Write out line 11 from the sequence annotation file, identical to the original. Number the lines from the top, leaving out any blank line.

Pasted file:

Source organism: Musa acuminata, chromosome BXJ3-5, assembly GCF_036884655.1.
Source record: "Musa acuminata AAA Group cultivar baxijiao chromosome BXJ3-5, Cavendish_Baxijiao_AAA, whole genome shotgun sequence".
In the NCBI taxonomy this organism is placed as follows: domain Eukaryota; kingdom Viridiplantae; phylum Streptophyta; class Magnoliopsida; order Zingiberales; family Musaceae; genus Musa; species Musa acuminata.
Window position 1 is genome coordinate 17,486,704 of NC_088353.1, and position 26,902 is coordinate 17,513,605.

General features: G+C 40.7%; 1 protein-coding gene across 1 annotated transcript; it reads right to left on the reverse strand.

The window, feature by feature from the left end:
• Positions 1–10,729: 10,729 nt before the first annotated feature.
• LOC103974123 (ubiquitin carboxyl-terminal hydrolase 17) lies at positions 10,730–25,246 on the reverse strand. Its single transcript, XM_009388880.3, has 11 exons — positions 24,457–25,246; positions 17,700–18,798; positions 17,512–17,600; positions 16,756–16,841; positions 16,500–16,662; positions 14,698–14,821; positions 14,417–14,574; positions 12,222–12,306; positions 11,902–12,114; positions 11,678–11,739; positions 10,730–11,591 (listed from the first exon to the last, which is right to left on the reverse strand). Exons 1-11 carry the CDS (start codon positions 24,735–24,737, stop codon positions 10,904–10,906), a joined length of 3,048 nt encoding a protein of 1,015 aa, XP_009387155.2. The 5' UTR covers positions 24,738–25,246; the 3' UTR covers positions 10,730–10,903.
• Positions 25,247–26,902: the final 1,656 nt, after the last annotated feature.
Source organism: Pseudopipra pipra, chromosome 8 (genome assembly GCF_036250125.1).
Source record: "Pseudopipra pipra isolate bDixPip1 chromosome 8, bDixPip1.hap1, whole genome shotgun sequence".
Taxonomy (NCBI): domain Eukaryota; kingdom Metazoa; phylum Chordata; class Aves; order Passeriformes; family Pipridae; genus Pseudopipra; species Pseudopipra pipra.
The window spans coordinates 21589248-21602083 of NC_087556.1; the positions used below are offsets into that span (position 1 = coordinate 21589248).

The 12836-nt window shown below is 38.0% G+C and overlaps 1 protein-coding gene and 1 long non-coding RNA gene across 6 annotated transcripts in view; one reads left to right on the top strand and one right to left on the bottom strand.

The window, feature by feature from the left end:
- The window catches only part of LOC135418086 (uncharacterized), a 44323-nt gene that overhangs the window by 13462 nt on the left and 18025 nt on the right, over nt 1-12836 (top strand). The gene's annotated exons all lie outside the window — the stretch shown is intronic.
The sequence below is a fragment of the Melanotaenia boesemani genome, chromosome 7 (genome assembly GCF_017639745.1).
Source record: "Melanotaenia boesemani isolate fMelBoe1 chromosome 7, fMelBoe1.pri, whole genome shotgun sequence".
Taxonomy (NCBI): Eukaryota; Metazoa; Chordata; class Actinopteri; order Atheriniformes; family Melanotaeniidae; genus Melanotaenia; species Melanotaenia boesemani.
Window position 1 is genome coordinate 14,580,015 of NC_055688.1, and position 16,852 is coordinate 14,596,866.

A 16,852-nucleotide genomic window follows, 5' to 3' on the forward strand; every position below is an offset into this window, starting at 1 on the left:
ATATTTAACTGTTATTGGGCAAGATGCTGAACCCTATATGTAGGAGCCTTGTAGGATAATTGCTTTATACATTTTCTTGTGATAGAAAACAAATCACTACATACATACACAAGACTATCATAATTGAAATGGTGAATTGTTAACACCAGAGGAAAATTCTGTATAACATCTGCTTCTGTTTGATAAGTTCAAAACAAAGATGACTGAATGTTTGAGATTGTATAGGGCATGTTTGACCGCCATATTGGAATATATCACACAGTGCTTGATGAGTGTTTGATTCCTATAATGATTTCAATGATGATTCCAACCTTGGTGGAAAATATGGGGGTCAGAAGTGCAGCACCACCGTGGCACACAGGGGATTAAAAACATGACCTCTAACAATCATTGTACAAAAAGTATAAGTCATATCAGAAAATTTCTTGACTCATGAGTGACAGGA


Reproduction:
Source record: "Pseudopipra pipra isolate bDixPip1 chromosome 8, bDixPip1.hap1, whole genome shotgun sequence".